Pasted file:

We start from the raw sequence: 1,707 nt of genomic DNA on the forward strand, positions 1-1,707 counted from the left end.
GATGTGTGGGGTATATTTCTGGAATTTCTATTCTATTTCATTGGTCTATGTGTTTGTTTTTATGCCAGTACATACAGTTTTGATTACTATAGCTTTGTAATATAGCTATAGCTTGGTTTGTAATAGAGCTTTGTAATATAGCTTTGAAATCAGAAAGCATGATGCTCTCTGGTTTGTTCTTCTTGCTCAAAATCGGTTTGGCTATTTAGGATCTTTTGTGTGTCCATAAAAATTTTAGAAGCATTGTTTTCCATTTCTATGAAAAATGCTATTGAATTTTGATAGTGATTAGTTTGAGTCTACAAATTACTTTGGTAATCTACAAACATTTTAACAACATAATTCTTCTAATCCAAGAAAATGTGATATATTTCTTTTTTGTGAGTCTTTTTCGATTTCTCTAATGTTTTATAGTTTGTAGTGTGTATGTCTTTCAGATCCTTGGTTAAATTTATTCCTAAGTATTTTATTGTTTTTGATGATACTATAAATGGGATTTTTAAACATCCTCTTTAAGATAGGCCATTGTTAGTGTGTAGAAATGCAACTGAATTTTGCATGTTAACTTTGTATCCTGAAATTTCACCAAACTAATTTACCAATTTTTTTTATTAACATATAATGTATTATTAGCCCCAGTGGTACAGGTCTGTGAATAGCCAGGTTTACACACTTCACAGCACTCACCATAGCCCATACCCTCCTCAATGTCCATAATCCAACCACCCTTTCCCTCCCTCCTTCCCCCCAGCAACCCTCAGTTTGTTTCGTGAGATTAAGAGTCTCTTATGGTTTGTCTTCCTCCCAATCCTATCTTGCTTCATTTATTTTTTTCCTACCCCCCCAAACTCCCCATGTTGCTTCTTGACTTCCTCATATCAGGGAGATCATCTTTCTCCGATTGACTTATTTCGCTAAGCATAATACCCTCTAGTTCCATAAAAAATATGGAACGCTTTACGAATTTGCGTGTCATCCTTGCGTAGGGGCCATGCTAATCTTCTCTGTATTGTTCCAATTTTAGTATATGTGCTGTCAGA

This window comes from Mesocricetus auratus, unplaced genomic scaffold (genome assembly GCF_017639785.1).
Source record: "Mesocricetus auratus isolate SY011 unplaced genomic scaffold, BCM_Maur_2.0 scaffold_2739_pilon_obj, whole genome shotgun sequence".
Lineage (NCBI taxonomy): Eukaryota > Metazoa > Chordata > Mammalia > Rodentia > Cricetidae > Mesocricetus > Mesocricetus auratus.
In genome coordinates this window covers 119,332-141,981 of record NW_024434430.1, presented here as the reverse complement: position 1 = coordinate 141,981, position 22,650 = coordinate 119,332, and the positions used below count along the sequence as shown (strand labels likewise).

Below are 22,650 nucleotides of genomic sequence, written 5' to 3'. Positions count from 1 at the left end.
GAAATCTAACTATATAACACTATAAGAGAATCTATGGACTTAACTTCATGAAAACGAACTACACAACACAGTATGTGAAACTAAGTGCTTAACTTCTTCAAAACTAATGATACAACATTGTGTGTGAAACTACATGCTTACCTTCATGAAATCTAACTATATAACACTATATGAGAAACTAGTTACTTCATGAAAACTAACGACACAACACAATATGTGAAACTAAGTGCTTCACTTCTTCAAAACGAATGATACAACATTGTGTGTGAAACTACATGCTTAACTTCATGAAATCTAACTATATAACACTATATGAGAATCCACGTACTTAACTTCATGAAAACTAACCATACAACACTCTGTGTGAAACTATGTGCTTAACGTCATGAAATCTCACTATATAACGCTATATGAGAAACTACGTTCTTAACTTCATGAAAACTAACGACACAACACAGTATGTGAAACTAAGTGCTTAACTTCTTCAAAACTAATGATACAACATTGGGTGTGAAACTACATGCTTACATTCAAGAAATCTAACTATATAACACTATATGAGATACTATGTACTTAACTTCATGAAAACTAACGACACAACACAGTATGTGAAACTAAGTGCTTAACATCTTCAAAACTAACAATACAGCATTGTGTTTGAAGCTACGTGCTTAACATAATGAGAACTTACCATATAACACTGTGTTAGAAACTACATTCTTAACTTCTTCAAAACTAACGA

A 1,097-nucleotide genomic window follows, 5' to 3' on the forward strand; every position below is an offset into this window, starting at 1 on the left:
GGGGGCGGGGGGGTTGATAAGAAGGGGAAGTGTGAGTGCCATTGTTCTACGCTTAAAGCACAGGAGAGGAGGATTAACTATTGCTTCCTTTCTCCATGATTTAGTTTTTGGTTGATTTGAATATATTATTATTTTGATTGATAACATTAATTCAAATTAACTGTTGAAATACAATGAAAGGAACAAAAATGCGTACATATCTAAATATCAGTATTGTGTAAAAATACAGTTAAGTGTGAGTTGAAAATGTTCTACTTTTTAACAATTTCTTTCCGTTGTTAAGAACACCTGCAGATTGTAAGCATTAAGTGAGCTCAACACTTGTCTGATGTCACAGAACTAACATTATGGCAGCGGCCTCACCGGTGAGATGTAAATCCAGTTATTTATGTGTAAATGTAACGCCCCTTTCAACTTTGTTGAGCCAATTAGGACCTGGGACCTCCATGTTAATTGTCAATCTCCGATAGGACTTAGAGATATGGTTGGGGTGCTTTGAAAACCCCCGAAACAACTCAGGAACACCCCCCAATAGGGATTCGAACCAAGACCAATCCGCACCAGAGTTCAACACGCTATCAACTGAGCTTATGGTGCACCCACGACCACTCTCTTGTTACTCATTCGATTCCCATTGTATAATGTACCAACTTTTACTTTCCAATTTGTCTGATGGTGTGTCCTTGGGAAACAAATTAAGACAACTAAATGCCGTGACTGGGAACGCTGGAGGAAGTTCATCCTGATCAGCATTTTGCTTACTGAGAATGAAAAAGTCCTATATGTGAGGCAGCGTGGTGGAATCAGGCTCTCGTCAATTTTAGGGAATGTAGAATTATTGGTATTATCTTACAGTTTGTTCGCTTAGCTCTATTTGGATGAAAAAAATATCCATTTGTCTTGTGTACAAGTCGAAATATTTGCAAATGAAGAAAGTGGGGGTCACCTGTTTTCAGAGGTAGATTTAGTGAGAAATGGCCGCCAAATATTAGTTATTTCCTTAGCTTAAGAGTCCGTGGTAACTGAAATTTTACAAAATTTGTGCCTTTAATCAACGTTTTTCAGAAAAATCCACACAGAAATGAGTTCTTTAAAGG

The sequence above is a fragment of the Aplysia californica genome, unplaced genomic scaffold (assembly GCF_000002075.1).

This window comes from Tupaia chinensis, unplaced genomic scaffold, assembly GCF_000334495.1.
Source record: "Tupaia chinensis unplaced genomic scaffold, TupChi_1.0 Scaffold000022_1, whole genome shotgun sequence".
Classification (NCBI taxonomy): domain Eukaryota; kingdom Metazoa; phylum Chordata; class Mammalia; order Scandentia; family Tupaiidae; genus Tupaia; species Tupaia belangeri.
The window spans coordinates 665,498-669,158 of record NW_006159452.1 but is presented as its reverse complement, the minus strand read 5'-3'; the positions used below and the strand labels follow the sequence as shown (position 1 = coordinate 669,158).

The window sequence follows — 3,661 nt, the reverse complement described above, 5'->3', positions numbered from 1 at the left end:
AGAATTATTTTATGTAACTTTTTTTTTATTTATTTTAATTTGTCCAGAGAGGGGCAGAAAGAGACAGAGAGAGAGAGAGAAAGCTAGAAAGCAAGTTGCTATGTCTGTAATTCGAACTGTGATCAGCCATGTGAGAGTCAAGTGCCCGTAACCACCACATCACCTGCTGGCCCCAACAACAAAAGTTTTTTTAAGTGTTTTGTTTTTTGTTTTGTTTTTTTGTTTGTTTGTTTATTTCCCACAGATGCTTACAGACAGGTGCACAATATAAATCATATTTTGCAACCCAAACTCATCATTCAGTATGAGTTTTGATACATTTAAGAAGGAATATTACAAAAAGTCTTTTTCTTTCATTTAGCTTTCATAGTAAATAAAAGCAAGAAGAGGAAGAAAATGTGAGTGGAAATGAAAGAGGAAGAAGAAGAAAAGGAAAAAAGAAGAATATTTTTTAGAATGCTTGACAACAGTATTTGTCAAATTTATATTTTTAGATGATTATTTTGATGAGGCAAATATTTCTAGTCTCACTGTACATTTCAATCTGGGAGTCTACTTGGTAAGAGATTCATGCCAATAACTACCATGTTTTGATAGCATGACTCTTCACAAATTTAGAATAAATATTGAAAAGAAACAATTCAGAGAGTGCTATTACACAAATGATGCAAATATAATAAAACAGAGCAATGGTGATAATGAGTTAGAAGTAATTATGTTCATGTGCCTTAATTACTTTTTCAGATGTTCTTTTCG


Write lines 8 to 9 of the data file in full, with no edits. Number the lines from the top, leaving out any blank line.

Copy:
GAAATCTAACTATATAACACTATAAGAGAATCTATGGACTTAACTTCATGAAAACGAACTACACAACACAGTATGTGAAACTAAGTGCTTAACTTCTTCAAAACTAATGATACAACATTGTGTGTGAAACTACATGCTTACCTTCATGAAATCTAACTATATAACACTATATGAGAAACTAGTTACTTCATGAAAACTAACGACACAACACAATATGTGAAACTAAGTGCTTCACTTCTTCAAAACGAATGATACAACATTGTGTGTGAAACTACATGCTTAACTTCATGAAATCTAACTATATAACACTATATGAGAATCCACGTACTTAACTTCATGAAAACTAACCATACAACACTCTGTGTGAAACTATGTGCTTAACGTCATGAAATCTCACTATATAACGCTATATGAGAAACTACGTTCTTAACTTCATGAAAACTAACGACACAACACAGTATGTGAAACTAAGTGCTTAACTTCTTCAAAACTAATGATACAACATTGGGTGTGAAACTACATGCTTACATTCAAGAAATCTAACTATATAACACTATATGAGATACTATGTACTTAACTTCATGAAAACTAACGACACAACACAGTATGTGAAACTAAGTGCTTAACATCTTCAAAACTAACAATACAGCATTGTGTTTGAAGCTACGTGCTTAACATAATGAGAACTTACCATATAACACTGTGTTAGAAACTACATTCTTAACTTCTTCAAAACTAACGA

A 1,097-nucleotide genomic window follows, 5' to 3' on the forward strand; every position below is an offset into this window, starting at 1 on the left: